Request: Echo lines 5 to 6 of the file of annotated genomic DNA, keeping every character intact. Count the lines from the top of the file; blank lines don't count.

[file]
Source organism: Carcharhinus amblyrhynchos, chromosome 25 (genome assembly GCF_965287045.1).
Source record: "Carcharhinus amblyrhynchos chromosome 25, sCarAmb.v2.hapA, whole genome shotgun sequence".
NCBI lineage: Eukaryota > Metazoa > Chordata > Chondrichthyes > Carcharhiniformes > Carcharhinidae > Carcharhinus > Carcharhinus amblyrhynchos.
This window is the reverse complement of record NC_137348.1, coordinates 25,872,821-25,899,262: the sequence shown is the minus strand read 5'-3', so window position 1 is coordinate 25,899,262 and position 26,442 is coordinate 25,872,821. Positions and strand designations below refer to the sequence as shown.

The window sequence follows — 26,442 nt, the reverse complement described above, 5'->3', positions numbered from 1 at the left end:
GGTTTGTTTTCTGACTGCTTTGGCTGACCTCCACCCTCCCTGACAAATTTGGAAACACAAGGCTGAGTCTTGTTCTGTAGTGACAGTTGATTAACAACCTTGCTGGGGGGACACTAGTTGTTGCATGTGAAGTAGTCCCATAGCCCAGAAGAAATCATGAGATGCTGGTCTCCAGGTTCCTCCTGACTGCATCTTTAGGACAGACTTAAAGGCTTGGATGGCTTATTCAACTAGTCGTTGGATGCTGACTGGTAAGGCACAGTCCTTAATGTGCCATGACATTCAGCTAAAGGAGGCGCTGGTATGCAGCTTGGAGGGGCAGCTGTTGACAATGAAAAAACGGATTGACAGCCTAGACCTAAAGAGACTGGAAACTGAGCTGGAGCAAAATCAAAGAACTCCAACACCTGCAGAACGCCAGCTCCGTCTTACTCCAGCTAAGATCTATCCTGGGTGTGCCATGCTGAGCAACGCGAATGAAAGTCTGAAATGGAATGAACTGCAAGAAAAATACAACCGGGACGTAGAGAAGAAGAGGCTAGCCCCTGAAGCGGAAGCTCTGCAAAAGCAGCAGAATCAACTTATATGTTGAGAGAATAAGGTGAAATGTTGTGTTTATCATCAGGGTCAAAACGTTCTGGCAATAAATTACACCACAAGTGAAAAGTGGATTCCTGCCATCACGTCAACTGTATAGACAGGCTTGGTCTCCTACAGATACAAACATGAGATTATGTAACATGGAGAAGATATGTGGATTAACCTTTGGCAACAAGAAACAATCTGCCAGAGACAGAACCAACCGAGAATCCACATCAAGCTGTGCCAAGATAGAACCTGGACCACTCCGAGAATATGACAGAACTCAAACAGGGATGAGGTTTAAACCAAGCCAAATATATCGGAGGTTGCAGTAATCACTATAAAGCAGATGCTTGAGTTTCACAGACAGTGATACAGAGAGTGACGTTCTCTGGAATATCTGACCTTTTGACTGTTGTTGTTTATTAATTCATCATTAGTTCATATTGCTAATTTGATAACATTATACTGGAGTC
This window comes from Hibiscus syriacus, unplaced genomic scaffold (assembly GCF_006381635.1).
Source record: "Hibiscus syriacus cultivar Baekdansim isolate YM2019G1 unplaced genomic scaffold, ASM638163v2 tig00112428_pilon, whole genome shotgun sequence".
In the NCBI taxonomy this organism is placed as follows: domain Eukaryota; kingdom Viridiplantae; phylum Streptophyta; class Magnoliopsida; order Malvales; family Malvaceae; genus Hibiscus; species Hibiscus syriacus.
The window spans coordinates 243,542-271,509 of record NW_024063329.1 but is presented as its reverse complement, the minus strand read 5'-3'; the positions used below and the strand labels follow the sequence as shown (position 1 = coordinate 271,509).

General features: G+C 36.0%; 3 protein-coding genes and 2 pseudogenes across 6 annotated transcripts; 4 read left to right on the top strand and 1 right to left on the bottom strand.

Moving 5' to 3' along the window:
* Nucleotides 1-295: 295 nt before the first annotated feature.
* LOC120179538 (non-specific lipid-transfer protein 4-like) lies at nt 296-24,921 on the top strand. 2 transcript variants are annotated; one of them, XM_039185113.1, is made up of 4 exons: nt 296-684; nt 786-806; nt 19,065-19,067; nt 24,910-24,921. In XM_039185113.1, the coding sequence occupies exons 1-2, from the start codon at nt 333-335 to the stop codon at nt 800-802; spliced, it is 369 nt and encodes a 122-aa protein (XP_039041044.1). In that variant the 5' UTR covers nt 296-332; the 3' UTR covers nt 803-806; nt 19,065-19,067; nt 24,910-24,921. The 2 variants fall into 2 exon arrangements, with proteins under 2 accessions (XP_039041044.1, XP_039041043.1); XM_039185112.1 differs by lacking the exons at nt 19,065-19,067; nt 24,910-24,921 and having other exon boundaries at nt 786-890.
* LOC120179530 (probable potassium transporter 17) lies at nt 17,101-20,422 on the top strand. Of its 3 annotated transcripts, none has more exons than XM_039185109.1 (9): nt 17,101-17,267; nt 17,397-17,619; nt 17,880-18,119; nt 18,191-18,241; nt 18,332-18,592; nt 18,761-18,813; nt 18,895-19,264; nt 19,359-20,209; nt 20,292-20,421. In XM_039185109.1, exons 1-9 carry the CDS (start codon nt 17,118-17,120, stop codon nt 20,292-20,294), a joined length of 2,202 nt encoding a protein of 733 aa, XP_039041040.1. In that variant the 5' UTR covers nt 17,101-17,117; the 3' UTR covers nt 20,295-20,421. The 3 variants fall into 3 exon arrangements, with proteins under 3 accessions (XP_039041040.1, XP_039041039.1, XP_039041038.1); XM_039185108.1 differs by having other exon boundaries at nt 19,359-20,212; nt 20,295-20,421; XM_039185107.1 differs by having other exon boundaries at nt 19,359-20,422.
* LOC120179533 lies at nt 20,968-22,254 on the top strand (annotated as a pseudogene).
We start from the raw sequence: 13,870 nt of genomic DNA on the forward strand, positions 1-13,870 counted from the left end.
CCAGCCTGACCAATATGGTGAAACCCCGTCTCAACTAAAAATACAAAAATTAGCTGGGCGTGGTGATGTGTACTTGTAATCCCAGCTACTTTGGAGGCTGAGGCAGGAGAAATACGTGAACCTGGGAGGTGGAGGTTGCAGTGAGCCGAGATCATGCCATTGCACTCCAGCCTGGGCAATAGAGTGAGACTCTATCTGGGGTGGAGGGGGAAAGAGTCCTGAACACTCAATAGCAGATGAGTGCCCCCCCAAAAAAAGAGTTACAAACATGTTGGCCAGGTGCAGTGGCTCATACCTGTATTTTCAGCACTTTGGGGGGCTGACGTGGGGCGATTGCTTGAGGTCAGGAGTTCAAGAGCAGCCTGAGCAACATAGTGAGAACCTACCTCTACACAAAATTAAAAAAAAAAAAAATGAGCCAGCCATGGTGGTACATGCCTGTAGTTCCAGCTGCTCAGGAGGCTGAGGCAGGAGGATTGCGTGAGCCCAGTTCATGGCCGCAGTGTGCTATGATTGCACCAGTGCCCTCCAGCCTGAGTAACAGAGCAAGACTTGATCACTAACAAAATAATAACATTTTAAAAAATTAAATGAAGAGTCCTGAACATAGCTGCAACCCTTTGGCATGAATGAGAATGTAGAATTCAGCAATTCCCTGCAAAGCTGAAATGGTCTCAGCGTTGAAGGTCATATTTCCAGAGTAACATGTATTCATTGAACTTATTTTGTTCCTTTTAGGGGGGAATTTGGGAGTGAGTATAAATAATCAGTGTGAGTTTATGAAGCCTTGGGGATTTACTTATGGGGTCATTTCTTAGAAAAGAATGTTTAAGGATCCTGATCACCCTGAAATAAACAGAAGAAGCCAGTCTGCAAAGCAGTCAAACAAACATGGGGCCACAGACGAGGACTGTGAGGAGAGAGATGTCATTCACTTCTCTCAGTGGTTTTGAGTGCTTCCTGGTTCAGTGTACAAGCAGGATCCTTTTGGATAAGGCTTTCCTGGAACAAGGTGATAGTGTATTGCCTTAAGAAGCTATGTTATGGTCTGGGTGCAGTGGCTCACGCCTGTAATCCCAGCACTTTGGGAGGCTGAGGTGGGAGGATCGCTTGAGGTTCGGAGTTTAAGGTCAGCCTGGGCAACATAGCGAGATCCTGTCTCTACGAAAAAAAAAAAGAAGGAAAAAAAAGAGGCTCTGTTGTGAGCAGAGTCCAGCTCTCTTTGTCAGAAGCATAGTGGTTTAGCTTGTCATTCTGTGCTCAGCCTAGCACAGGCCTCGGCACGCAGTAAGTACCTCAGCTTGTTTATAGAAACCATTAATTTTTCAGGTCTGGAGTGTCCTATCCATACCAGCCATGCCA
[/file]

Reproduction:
The window sequence follows — 26,442 nt, the reverse complement described above, 5'->3', positions numbered from 1 at the left end:
GGTTTGTTTTCTGACTGCTTTGGCTGACCTCCACCCTCCCTGACAAATTTGGAAACACAAGGCTGAGTCTTGTTCTGTAGTGACAGTTGATTAACAACCTTGCTGGGGGGACACTAGTTGTTGCATGTGAAGTAGTCCCATAGCCCAGAAGAAATCATGAGATGCTGGTCTCCAGGTTCCTCCTGACTGCATCTTTAGGACAGACTTAAAGGCTTGGATGGCTTATTCAACTAGTCGTTGGATGCTGACTGGTAAGGCACAGTCCTTAATGTGCCATGACATTCAGCTAAAGGAGGCGCTGGTATGCAGCTTGGAGGGGCAGCTGTTGACAATGAAAAAACGGATTGACAGCCTAGACCTAAAGAGACTGGAAACTGAGCTGGAGCAAAATCAAAGAACTCCAACACCTGCAGAACGCCAGCTCCGTCTTACTCCAGCTAAGATCTATCCTGGGTGTGCCATGCTGAGCAACGCGAATGAAAGTCTGAAATGGAATGAACTGCAAGAAAAATACAACCGGGACGTAGAGAAGAAGAGGCTAGCCCCTGAAGCGGAAGCTCTGCAAAAGCAGCAGAATCAACTTATATGTTGAGAGAATAAGGTGAAATGTTGTGTTTATCATCAGGGTCAAAACGTTCTGGCAATAAATTACACCACAAGTGAAAAGTGGATTCCTGCCATCACGTCAACTGTATAGACAGGCTTGGTCTCCTACAGATACAAACATGAGATTATGTAACATGGAGAAGATATGTGGATTAACCTTTGGCAACAAGAAACAATCTGCCAGAGACAGAACCAACCGAGAATCCACATCAAGCTGTGCCAAGATAGAACCTGGACCACTCCGAGAATATGACAGAACTCAAACAGGGATGAGGTTTAAACCAAGCCAAATATATCGGAGGTTGCAGTAATCACTATAAAGCAGATGCTTGAGTTTCACAGACAGTGATACAGAGAGTGACGTTCTCTGGAATATCTGACCTTTTGACTGTTGTTGTTTATTAATTCATCATTAGTTCATATTGCTAATTTGATAACATTATACTGGAGTC